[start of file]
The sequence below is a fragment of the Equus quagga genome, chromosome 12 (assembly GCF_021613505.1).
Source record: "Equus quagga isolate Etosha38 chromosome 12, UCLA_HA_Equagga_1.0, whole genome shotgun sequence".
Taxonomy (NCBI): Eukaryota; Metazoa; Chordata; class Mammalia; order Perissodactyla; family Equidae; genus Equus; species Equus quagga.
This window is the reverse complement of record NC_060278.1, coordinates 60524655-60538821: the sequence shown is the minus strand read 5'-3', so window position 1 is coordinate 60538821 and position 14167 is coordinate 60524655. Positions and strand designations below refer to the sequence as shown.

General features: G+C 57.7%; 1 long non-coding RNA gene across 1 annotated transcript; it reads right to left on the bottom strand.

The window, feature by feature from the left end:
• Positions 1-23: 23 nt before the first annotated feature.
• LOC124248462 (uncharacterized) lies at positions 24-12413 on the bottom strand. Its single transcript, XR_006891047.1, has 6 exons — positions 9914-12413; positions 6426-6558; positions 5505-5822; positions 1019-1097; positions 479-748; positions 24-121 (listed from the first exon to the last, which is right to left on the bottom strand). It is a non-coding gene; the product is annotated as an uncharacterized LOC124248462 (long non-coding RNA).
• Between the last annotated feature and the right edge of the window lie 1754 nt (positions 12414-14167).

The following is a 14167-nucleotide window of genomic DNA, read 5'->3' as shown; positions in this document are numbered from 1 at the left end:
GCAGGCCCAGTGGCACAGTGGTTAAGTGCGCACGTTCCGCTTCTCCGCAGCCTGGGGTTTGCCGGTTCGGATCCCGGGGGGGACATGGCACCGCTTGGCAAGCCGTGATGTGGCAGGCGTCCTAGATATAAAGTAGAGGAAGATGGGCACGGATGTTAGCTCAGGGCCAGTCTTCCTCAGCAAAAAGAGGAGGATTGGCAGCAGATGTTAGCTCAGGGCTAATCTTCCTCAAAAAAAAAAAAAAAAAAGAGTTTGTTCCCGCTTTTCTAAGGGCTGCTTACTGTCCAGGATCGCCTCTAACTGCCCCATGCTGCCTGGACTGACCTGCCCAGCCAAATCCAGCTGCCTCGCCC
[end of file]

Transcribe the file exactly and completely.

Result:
The sequence below is a fragment of the Equus quagga genome, chromosome 12 (assembly GCF_021613505.1).
Source record: "Equus quagga isolate Etosha38 chromosome 12, UCLA_HA_Equagga_1.0, whole genome shotgun sequence".
Taxonomy (NCBI): Eukaryota; Metazoa; Chordata; class Mammalia; order Perissodactyla; family Equidae; genus Equus; species Equus quagga.
This window is the reverse complement of record NC_060278.1, coordinates 60524655-60538821: the sequence shown is the minus strand read 5'-3', so window position 1 is coordinate 60538821 and position 14167 is coordinate 60524655. Positions and strand designations below refer to the sequence as shown.

General features: G+C 57.7%; 1 long non-coding RNA gene across 1 annotated transcript; it reads right to left on the bottom strand.

The window, feature by feature from the left end:
• Positions 1-23: 23 nt before the first annotated feature.
• LOC124248462 (uncharacterized) lies at positions 24-12413 on the bottom strand. Its single transcript, XR_006891047.1, has 6 exons — positions 9914-12413; positions 6426-6558; positions 5505-5822; positions 1019-1097; positions 479-748; positions 24-121 (listed from the first exon to the last, which is right to left on the bottom strand). It is a non-coding gene; the product is annotated as an uncharacterized LOC124248462 (long non-coding RNA).
• Between the last annotated feature and the right edge of the window lie 1754 nt (positions 12414-14167).

The following is a 14167-nucleotide window of genomic DNA, read 5'->3' as shown; positions in this document are numbered from 1 at the left end:
GCAGGCCCAGTGGCACAGTGGTTAAGTGCGCACGTTCCGCTTCTCCGCAGCCTGGGGTTTGCCGGTTCGGATCCCGGGGGGGACATGGCACCGCTTGGCAAGCCGTGATGTGGCAGGCGTCCTAGATATAAAGTAGAGGAAGATGGGCACGGATGTTAGCTCAGGGCCAGTCTTCCTCAGCAAAAAGAGGAGGATTGGCAGCAGATGTTAGCTCAGGGCTAATCTTCCTCAAAAAAAAAAAAAAAAAAGAGTTTGTTCCCGCTTTTCTAAGGGCTGCTTACTGTCCAGGATCGCCTCTAACTGCCCCATGCTGCCTGGACTGACCTGCCCAGCCAAATCCAGCTGCCTCGCCC